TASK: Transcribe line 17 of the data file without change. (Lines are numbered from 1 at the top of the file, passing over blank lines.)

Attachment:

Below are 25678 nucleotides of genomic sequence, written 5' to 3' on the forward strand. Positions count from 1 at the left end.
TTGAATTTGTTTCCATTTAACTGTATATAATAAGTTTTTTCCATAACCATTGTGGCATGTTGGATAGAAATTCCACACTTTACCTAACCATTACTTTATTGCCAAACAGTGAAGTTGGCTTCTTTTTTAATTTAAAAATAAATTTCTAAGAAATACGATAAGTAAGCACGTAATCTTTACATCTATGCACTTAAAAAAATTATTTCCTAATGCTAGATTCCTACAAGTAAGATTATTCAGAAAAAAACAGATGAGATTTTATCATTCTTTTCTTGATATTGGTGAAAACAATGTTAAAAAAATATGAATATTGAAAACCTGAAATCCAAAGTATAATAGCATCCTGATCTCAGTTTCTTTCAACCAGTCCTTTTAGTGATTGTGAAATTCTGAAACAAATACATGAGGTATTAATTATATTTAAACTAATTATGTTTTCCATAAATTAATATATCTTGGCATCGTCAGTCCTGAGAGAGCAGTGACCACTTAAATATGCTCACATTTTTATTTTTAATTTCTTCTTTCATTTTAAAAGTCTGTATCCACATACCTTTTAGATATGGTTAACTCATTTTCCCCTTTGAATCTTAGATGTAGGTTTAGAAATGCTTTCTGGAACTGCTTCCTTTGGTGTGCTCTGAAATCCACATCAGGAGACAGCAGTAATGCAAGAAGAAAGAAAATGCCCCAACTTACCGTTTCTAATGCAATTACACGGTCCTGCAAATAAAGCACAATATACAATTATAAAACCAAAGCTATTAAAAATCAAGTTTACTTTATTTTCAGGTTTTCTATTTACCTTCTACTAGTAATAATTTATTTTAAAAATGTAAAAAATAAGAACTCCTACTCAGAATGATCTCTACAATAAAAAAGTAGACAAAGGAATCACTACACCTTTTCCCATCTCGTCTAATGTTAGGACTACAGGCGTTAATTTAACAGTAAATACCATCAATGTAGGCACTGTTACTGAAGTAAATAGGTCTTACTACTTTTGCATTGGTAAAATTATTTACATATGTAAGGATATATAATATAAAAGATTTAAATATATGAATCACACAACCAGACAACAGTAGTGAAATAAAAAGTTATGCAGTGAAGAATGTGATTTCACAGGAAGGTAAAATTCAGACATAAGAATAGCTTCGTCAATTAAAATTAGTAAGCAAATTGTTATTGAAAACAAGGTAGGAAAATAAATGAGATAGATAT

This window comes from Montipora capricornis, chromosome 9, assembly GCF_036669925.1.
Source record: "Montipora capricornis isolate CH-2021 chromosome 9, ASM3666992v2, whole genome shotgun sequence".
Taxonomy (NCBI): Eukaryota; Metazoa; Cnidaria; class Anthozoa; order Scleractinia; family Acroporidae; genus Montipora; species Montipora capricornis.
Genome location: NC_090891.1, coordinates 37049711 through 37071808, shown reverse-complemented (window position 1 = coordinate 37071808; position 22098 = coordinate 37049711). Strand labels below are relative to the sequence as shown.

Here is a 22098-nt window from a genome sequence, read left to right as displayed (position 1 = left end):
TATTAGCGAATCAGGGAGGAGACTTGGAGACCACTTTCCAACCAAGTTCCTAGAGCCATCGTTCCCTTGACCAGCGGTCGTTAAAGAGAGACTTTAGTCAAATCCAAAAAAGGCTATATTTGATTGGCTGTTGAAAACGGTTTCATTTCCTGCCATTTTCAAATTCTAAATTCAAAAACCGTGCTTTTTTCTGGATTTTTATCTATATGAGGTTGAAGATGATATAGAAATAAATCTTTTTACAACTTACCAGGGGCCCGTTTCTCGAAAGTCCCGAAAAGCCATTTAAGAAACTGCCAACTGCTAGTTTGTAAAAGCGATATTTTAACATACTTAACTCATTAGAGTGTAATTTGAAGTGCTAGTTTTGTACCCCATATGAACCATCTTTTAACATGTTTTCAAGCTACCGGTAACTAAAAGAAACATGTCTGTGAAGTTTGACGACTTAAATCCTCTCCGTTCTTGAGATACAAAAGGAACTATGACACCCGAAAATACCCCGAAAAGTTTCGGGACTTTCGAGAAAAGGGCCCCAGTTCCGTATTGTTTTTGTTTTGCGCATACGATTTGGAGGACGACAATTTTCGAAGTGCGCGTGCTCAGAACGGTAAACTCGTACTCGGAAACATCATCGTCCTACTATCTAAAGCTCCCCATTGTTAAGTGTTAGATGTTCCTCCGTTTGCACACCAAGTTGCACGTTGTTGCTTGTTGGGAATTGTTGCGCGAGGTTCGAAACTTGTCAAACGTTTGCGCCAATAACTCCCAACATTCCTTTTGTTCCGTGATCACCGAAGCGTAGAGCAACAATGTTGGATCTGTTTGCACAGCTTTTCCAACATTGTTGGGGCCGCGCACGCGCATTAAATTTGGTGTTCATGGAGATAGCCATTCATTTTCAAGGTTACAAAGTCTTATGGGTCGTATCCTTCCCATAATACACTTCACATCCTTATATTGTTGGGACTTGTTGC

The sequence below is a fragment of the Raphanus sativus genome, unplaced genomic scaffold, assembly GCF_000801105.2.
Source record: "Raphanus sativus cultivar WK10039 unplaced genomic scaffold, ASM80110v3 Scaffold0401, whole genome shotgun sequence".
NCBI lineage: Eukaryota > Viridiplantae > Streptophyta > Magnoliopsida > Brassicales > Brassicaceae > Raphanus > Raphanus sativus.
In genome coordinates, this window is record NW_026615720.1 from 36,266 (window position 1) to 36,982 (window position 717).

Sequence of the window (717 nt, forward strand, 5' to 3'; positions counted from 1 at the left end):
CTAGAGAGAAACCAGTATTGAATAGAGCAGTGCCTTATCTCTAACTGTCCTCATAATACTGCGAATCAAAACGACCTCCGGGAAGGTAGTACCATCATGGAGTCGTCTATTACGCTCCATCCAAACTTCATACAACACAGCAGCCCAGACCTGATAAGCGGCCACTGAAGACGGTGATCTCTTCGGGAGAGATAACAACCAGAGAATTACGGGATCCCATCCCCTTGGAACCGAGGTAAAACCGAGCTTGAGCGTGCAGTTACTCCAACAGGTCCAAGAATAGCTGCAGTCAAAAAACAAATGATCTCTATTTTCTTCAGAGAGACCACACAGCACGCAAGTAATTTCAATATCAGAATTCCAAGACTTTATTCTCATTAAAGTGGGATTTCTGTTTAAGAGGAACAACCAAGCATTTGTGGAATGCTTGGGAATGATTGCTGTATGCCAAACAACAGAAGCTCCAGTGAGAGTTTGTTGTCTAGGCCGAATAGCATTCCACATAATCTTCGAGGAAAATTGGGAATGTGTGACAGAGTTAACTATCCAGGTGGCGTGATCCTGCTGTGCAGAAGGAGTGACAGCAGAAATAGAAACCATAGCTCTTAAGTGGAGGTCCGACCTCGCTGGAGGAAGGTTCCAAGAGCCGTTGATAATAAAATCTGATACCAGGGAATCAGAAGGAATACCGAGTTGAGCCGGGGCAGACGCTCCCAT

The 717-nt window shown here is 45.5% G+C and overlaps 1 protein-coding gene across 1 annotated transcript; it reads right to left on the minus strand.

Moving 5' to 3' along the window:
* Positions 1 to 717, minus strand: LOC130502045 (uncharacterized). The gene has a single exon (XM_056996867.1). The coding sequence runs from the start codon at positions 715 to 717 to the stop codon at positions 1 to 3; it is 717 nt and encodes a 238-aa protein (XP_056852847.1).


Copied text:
* Positions 1 to 717, minus strand: LOC130502045 (uncharacterized). The gene has a single exon (XM_056996867.1). The coding sequence runs from the start codon at positions 715 to 717 to the stop codon at positions 1 to 3; it is 717 nt and encodes a 238-aa protein (XP_056852847.1).